Page images


convalles :

Heav'n's highth, and with the centre mix the pole. 215

Silence, ye troubled waves, and thou deep, peace, 214. Spenser has the word surg- giving the greater force and ing. Faery Queen, b. ii. c. xii. 21. emphasis to both! And how

nobly has he concluded the Sudden they see, from midst of all verse with a spondee or foot of the main,

two long syllables, which is not The surging waters like a mountain

a common measure in this place, rise.

but when it is used, it necessa

rily occasions a slower pronunAnd our author in Par. Reg. iv. ciation, and thereby fixes more 18. Dunster.

the attention of the reader! It 215. and with the centre is a beauty of the same kind as mix the pole.] It is certain that the spondee in the fifth place in in chaos was neither centre nor

Greek or Latin verses, of which pole; so neither were there any there are some memorable exmountains as in the preceding amples in Virgil, as when he line; the angel does not say speaks of low valleys, Georg. iii. there were: he tells Adam there 276. was such confusion in chaos, as if on earth the sea in moun

Saxa per et scopulos et depressas tainous waves should rise from bottom to assault hea

or when he would describe the ven, and mix the centre of the majesty of the gods, Ecl. iv. 49. globe with the extremities of it.

Cara Dellm soboles, magnum Jovis

incrementum: The aptest illustration he could possibly have thought of to Æn. viii. 679. have given Adam some idea of -Penatibus, et magnis Diis: the thing. Richardson.

or great caution and circum216. Silence, ye troubled waves, spection, Æn. ii. 68. and thou deep, peace,] How

Constitit, atque oculis Phrygia agmuch does the brevity of the mina circumspexit : command add to the sublimity and majesty of it! It is the same

or a great interval between two

. kind of beauty that Longinus men running, Æn. v. 320. admires in the Mosaic history of

Proximus huic, longo sed proximus the creation. It is of the same

intervallo. strain with the same omnific The learned and ingenious Mr. Word's calming the tempest in Upton, in his Critical Observathe Gospel, when he said to the tions, hath given us a parallel raging sea, Peace, be still, Mark instance out of Shakespeare, and iv. 39. And how elegantly has says that no poet did ever equal he turned the commanding words this beauty but Shakespeare. In silence and peace, making one

Macbeth, act II. the first and the other the last What hath quench'd them hath in the sentence, and thereby giv'n me fire. Hark, peace.

its very


Said then th’ omnific Word, your discord end :
Nor stay'd, but on the wings of Cherubim
Uplifted, in paternal glory rode
Far into Chaos, and the world unborn ;
For Chaos heard his voice: him all his train
Follow'd in bright procession to behold
Creation, and the wonders of his might.
Then stay'd the fervid wheels, and in his hand
He took the golden compasses, prepar’d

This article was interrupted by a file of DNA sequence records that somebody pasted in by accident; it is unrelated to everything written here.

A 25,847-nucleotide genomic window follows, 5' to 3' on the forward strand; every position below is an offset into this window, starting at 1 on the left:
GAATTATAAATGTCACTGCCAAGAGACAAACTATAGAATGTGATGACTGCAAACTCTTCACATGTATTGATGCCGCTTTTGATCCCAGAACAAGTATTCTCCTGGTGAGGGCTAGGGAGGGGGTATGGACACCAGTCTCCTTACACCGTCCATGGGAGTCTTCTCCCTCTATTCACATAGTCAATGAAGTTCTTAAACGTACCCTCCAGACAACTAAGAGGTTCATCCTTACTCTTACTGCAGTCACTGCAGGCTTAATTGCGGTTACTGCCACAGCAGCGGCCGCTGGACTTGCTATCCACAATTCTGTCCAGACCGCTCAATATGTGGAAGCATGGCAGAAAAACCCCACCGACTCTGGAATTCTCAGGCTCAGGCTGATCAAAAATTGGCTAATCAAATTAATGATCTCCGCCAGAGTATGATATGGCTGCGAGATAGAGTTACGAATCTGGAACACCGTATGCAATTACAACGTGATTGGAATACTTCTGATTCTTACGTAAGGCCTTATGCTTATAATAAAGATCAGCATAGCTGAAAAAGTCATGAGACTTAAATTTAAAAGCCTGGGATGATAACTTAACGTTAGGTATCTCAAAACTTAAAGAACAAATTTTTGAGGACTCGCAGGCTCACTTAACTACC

[ocr errors]

224. the servid wheels,] Minerva's Ægis or buckler in Horace's epithet, Od. i. i. 4.

the fifth book, with her spear Metaque fervidis evitata rotis.

which would overturn whole Hume. squadrons, and her helmet that

was sufficient to cover an army 225. He took the golden com

drawn out of a hundred cities. passes,] Prov, viii. 27. When he

The golden compasses in the prepared the heavens I was there ;

above-mentioned when he set a compass upon


passage appear face of the deep. Dionys. Perieg. hand of him, whom Plato some

a very natural instrument in the ad finem.

where calls the divine geomeΑντοι γαρ τα πρωτα θεμειλια τορνω- trician. As poetry delights in Kes Bubur "oijcov odučav apstenroie lace clothing abstracted ideas in alle

gories and sensible images, we They round the chaos, round the

find a magnificent description world unborn

of the creation formed after the First deign'd their golden compasses same manner in one of the pro

phets, wherein he describes the They thro' the deep chalk'd out our

almighty Architect as measurample road, And broke the lawless empire of the ing the waters in the hollow of food.

his hand, meting out the heaKennet's Life of Dionysius. vens with his span, compre

Richardson. hending the dust of the earth in The thought of the golden com- a measure, weighing the moun. passes is conceived altogether in tains in scales, and the hills in a Homer's spirit, and is a very balance. Another of them denoble incident in this wonderful scribing the Supreme Being in description. Homer, when he this great work of creation respeaks of the gods, ascribes to presents him as laying the founthem several arms and instru- dations of the earth, and stretchments with the same greatness ing a line upon it: and in anof imagination. Let the reader other place as garnishing the only peruse the description of heavens, stretching out the north


to turn;


In God's eternal store, to circumscribe
This universe, and all created things :
One foot he center'd, and the other turn'd
Round through the vast profundity obscure,
And said, Thus far extend, thus far thy bounds,
This be thy just circumference, O world.
Thus God the heav'n created, thus the earth,
Matter unform’d and void : darkness profound
Cover'd th’ abyss : but on the wat’ry calm
His brooding wings the Spirit of God outspread, 253
And vital virtue' infus’d, and vital warmth
Throughout the fluid mass, but downward purg'd
The black tartareous cold infernal dregs
Adverse to life: then founded, then conglob’d

The poet

over the empty place, and hang- of the deep; and the Spirit of ing the earth upon nothing. God moved upon the face of the This last noble thought Milton waters. Gen. i. 1, 2. has expressed in the following says watery calm, as the Messiah verse,

had before calmed the deep, And earth self-balanc'd on her centre ver. 216. and says, oulspread his hung.